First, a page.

cumulus@switch:~$ ping -I mgmt

or

cumulus@switch:~$ sudo traceroute -i mgmt

SNMP Traps Use eth0 Only

SNMP cannot use a switch port to send data. For any SNMP traps, this traffic gets sent out to eth0. Cumulus Networks plans to support switch ports in the future.

For SNMP, this restriction only applies to traps. SNMP polling is not affected.

sFlow and Management VRF

With management VRF enabled, sFlow can send and receive packets through switch ports as well as the management port, as long as hsflowd has a route available out of the main table. To enable this, contact the Cumulus Networks support team.

Using SSH within a Management VRF Context

If you SSH to the switch through a switch port, it works as expected. If you need to SSH from the device out a switch port, use vrf exec default ssh <ip_address_of_swp_port>. For example:

cumulus@switch:~$ sudo ip addr show swp17
19: swp17: <BROADCAST,MULTICAST,UP,LOWER_UP> mtu 1500 qdisc pfifo_fast state UP qlen 500
    link/ether ec:f4:bb:fc:19:23 brd ff:ff:ff:ff:ff:ff
    inet 10.23.23.2/24 scope global swp17
    inet6 fe80::eef4:bbff:fefc:1923/64 scope link
       valid_lft forever preferred_lft forever

cumulus@switch:~$ sudo vrf exec default ssh 10.23.23.2 10.3.3.3

Viewing the Routing Tables

When you look at the routing table with ip route show, you are looking at the switch port (main) table. You can also see the data plane routing table with ip route show table main.

To look at information about eth0 (the management routing table), use ip route show table mgmt.

cumulus@switch:~$ ip route show table mgmt
default via 192.168.0.1 dev eth0

cumulus@switch:~$ ip route show
default via 10.23.23.3 dev swp17  proto zebra  metric 20
10.3.3.3 via 10.23.23.3 dev swp17
10.23.23.0/24 dev swp17  proto kernel  scope link  src 10.23.23.2
192.168.0.0/24 dev eth0  proto kernel  scope link  src 192.168.0.11

Viewing a Single Route

Note that if you use ip route get to return information about a single route, the command resolves over the mgmt table by default. To get information about the route in the switching silicon, use:

cumulus@switch:~$ ip route get <addr>

Or:

cumulus@switch:~$ sudo cl-rctl ip route show <addr> 

To get the route for any VRF, use ip route get <addr> oif <vrf name>. So to get the route for the mgmt VRF, run:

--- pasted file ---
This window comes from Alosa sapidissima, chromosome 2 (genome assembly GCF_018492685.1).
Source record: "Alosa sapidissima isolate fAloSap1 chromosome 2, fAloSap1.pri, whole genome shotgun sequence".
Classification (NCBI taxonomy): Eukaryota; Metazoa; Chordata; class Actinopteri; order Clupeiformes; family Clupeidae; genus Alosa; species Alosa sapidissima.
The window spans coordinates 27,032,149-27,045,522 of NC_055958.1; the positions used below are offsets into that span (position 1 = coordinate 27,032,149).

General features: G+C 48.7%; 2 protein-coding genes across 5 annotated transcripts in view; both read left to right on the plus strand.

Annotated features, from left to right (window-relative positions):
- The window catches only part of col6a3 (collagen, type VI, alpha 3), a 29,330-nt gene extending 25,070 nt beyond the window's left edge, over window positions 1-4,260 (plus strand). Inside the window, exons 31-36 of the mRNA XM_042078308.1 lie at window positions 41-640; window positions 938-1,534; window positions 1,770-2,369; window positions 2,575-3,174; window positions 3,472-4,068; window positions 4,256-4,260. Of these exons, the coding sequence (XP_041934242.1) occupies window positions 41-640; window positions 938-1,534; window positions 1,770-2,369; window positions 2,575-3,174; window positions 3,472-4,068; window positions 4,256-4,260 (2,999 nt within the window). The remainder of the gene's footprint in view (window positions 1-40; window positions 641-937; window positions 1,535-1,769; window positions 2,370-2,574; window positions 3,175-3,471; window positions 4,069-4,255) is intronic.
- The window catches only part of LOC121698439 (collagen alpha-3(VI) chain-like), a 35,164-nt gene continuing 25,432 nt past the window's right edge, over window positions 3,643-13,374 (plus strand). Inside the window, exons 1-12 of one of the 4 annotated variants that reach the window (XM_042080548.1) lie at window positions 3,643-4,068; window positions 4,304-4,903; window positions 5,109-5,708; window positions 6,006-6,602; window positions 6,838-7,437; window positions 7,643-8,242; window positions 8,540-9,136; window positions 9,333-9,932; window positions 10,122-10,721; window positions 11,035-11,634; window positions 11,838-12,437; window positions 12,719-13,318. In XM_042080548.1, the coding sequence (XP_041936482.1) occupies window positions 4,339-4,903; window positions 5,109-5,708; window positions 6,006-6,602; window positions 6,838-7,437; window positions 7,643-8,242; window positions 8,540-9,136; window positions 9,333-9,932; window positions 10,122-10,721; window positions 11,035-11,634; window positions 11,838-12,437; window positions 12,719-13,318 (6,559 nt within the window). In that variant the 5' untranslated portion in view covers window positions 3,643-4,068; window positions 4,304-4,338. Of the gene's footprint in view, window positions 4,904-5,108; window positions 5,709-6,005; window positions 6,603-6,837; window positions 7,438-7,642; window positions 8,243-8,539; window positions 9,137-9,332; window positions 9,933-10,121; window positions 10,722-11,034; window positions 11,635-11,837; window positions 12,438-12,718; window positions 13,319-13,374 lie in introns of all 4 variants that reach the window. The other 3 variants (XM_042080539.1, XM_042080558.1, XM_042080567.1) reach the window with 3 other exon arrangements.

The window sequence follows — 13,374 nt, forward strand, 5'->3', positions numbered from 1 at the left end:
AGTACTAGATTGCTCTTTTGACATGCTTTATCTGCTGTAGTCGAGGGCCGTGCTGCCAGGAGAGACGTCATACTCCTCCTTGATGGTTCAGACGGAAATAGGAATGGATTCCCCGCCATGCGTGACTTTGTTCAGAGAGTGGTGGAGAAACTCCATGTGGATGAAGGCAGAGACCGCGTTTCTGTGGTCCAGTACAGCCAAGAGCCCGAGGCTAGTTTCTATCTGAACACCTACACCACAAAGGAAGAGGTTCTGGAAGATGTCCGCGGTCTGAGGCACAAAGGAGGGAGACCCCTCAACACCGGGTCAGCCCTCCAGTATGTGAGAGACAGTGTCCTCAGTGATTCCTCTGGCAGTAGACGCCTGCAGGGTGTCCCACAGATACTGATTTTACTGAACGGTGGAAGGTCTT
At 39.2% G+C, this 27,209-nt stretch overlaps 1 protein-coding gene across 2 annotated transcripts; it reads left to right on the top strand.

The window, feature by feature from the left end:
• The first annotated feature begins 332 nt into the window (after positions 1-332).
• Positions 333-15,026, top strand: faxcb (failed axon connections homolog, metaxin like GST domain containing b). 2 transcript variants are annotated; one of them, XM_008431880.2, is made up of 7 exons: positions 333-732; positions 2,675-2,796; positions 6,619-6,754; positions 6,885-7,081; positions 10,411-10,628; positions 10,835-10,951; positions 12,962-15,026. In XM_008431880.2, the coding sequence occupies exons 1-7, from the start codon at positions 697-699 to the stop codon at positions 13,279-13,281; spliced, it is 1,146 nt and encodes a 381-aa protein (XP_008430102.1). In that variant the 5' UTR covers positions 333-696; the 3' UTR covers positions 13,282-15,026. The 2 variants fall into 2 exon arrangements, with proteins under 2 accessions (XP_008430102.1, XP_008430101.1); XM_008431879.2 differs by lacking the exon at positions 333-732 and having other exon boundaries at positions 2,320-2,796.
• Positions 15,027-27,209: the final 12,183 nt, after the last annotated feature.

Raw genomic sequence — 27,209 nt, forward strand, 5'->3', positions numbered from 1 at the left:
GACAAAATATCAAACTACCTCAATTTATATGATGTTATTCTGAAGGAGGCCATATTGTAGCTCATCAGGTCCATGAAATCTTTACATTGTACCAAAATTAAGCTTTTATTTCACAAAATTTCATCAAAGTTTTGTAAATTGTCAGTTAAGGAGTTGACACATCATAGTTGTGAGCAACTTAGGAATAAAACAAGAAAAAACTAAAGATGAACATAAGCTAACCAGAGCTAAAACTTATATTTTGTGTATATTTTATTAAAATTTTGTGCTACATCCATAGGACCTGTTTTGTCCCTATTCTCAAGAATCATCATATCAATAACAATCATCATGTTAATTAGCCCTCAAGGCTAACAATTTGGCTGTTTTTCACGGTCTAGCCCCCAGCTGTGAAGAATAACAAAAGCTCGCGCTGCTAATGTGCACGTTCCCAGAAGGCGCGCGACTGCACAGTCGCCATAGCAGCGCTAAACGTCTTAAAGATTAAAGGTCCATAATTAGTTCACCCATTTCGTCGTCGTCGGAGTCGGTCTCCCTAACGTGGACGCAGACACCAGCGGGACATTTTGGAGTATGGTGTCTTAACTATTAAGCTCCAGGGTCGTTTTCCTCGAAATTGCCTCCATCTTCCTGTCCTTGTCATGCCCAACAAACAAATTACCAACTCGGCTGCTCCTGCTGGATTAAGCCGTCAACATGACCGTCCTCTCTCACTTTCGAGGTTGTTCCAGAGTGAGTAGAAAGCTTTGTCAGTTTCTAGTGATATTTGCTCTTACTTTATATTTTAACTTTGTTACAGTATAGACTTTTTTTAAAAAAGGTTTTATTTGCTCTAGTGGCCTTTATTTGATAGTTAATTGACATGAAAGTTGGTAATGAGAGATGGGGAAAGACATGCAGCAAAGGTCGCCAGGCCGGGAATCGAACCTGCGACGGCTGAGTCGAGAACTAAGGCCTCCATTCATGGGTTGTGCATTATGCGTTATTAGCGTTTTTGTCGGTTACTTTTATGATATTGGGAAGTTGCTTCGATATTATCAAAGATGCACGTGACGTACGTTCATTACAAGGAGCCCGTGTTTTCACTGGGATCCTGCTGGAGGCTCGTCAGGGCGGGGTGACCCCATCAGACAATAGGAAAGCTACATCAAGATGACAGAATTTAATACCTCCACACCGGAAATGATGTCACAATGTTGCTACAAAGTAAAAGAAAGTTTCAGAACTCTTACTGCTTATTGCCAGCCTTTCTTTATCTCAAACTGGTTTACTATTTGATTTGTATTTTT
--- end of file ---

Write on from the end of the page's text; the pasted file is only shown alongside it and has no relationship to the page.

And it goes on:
cumulus@switch:~$ ip route get <addr> oif mgmt

Using the mgmt Interface Class

In ifupdown2 interface classes are used to create a user-defined grouping for interfaces. The special class mgmt is available to separate the switch’s management interfaces from the data interfaces. This allows you to manage the data interfaces by default using ifupdown2 commands. Performing operations on the mgmt interfaces requires specifying the --allow-mgmt option, which prevents inadvertent outages on the management interfaces. Cumulus Linux by default brings up all interfaces in both the auto (default) class and the mgmt interface class when the switch boots.

You configure the management interface in /etc/network/interfaces. In the example below, the management interface, eth0, and the mgmt VRF stanzas are added to the mgmt interface class:

auto lo
iface lo inet loopback 

allow-mgmt eth0
iface eth0 inet dhcp
    vrf mgmt
allow-mgmt mgmt
iface mgmt
    address 127.0.0.1/8
    vrf-table auto 

When you run ifupdown2 commands against the interfaces in the mgmt class, include –allow=mgmt with the commands. For example, to see which interfaces are in the mgmt interface class, run:

cumulus@switch:~$ ifquery l --allow=mgmt
eth0
mgmt 

To reload the configurations for interfaces in the mgmt class, run:

cumulus@switch:~$ sudo ifreload --allow=mgmt

However, you can still bring the management interface up and down using ifup eth0 and ifdown eth0.

Management VRF and DNS

Cumulus Linux supports both DHCP and static DNS entries over management VRF through IP FIB rules. These rules are added to direct lookups to the DNS addresses out of the management VRF. However, nameservers configured through DHCP are automatically updated, while statically configured nameservers (configured in /etc/resolv.conf ) only get updated when you run ifreload -a.

Because DNS lookups are forced out of the management interface using FIB rules, this could affect data plane ports if there are overlapping addresses.